What Many Fail to Remember When Flattening an Organization

Dwight Mihalicz,

469800675Many organizations are collapsing the traditional pyramid structure. They’re replacing it with a more collaborative and innovative environment called the flat organization. The flat organization is intended to encourage creativity and teamwork. It’s hard to argue against this anti-hierarchal organizational design when Google and other leading Fortune 500 companies have implemented it. But is it truly effective?

Why Organizations Adopt a Flatter Approach

Reducing the number of layers can, in fact, have several benefits. It allows organizations to:

  • Increase Engagement: Employees are emotionally connected.
  • Save Money: Spend less on resources because there are fewer staff members.
  • Build Trust: An autonomous environment creates trust.
  • Increase Confidence: Employees are empowered.
  • Improve Communication: Fewer layers allows for a clear chain of communication.
  • Collaboration: Employees have an equal voice.

But there are two critically important factors that most organizations don’t consider when jumping on the flattening bandwagon.

Removing the Wrong Branches

Think about pruning a tree. A professional arborist will trim a tree and selectively remove only branches that aren’t adding value to cultivate its growth. Overall you’ll have a healthier tree that’s able to grow better because every branch and every leaf receives sufficient sunlight.

Like an amateur gardener can trim the tree too aggressively and kill it, so too can an organization be in jeopardy if the wrong cuts are made, or if the cuts are too aggressive. If your organization is inexperienced in “flattening” the structure of an organization, could the cuts can lead to devastating losses of key people or departments.

“Right Size” The Organization

Most organizations grow organically over time because as complexity in an organization increases, more layers are required. There’s just no question about it.

So, over time, organizations will tend to “grow” more layers of management than they actually require. But even with all the attention flat organizations are getting, it’s more important to think about “right-sizing” an organization with the appropriate number of levels.

Scientifically Structured: Layers Are Important

But most CEOs and heads HR don’t realize there are scientific principles that drive the number of layers an organization needs.

The complexity of work drives the creation the right number of levels in an organization. Each level is unique with respect to the complexity of work that must take place in that level. As a result, each level requires managers with different levels of capability to match the complexity of work.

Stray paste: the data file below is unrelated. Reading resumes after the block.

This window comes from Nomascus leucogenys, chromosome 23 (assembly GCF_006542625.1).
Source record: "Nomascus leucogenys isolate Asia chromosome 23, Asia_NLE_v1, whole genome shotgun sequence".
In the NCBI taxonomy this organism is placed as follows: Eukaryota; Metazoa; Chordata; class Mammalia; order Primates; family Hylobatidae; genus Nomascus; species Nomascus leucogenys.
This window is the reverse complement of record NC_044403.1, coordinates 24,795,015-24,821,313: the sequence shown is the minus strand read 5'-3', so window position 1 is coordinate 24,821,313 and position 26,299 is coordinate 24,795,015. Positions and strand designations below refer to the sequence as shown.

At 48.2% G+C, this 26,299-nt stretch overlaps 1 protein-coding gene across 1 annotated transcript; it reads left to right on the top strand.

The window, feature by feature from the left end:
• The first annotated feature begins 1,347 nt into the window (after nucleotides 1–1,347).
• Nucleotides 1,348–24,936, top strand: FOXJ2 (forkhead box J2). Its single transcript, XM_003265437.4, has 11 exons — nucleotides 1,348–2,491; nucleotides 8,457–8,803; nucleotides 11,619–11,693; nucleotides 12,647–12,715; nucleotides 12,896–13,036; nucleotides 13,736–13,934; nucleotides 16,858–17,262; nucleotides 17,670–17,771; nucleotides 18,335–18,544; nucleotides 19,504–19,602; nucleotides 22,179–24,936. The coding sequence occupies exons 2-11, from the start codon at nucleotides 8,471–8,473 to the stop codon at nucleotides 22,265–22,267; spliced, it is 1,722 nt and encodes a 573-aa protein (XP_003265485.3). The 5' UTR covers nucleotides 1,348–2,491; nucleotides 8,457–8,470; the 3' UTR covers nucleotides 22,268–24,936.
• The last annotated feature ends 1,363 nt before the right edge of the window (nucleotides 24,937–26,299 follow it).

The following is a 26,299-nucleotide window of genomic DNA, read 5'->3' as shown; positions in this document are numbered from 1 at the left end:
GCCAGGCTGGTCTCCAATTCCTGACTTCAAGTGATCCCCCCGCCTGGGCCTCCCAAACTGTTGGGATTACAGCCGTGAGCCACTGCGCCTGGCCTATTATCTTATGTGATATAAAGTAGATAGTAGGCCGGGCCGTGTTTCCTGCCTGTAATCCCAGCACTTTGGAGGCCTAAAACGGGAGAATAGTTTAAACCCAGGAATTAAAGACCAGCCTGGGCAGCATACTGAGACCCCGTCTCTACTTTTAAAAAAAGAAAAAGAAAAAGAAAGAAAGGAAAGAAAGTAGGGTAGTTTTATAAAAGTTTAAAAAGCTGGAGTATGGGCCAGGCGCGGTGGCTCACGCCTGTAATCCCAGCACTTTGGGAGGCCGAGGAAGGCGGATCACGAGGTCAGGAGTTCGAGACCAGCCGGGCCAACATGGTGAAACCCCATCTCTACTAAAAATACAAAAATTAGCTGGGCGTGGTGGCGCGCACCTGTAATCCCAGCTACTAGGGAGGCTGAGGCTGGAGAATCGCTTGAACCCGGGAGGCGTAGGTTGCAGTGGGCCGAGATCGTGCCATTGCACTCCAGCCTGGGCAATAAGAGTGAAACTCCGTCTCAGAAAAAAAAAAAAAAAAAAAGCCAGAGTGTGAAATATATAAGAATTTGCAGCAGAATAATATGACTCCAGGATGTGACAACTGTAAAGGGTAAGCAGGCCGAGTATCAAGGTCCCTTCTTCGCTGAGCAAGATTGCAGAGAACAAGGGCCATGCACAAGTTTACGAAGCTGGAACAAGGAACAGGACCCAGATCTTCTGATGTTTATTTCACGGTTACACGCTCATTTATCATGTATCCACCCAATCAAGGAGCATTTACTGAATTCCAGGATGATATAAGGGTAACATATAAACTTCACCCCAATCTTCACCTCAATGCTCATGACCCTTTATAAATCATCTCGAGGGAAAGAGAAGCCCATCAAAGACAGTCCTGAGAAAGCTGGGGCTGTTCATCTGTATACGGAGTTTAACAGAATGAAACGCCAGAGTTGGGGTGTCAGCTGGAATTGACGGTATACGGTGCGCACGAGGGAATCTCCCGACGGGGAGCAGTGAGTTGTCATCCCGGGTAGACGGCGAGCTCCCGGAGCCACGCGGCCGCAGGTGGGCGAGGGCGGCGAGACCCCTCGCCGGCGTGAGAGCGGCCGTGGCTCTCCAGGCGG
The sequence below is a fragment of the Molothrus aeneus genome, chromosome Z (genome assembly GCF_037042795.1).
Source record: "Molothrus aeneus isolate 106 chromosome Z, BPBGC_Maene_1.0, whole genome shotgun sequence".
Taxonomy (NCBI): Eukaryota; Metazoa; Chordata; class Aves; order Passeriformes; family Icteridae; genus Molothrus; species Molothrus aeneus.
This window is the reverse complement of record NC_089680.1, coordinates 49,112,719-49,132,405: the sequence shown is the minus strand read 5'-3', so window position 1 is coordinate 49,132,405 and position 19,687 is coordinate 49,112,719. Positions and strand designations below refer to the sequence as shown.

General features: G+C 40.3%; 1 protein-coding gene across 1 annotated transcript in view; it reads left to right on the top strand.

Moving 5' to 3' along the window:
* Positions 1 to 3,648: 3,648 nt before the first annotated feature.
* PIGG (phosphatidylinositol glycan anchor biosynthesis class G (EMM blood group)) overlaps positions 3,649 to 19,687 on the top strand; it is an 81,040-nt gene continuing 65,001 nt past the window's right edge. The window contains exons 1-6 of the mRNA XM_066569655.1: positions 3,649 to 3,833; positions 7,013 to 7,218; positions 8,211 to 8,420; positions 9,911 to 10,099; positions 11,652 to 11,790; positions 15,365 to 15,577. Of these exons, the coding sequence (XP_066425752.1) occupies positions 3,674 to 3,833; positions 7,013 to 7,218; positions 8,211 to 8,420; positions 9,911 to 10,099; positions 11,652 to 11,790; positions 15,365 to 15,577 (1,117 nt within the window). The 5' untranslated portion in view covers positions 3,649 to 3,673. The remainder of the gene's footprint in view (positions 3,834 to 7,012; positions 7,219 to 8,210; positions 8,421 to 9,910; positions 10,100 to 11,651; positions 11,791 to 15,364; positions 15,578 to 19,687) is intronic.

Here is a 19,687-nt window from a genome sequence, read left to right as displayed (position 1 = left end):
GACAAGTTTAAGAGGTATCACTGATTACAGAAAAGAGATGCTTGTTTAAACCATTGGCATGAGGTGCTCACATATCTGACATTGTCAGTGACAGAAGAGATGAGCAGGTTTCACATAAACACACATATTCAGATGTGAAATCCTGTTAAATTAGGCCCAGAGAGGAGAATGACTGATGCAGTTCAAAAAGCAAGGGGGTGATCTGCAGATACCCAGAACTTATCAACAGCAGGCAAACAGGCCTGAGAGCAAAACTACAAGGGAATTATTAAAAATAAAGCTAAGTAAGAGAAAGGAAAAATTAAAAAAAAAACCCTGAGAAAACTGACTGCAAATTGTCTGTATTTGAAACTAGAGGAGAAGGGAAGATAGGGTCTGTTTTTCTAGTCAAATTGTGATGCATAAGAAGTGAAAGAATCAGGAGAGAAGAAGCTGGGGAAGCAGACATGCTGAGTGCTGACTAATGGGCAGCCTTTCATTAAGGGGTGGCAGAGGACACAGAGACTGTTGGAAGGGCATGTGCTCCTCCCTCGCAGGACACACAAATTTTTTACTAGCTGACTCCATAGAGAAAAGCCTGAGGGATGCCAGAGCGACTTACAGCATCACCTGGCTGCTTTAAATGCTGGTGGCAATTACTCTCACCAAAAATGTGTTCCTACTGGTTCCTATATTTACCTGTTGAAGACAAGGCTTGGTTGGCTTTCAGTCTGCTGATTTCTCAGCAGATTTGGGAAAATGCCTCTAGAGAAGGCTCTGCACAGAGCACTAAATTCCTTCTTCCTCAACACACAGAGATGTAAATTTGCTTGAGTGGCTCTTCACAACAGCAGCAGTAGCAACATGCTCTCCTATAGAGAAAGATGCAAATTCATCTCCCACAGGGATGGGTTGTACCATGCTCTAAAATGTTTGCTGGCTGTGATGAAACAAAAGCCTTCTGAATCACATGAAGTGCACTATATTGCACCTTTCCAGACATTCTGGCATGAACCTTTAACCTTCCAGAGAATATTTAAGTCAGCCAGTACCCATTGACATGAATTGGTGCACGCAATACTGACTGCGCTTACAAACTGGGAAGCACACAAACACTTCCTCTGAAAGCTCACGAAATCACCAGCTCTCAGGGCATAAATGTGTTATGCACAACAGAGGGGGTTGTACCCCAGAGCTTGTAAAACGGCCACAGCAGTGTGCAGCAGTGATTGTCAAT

In the absence of understanding and measuring this complexity, most organizations have too many layers of management in some parts of their organization, and too few in others.

Overcompensating Leads To Confusion

Too many layers in an organization decreases engagement, wastes money, and decreases trust and confidence. Removing layers in these situations can benefit the organization, but there is a risk in going too far. An organization made up of only senior leaders and self-managed frontline workers will in all likelihood be rife with confusion and inefficiency. Flattening the structure may work for some organizations because they have too many layers, but it’s more important for organizations to prioritize right-sizing their organization and placing managers with appropriate capabilities in the proper roles.

Though it’s a growing trend, organizations can destroy themselves from within by removing too many layers. Your organization needs the appropriate number of layers to function effectively, efficiently, and successfully. Use the proven research to strike a balance between a collaborative and creative organizational design that also puts the right individuals in the right roles – so that everyone can use their full capability to make decision, take initiatives, and contribute the organization’s success.

Dwight Mihalicz

Dwight Mihalicz has over 40 years’ experience helping local, national, and international organizations achieve greater productivity, efficiency, and performance.
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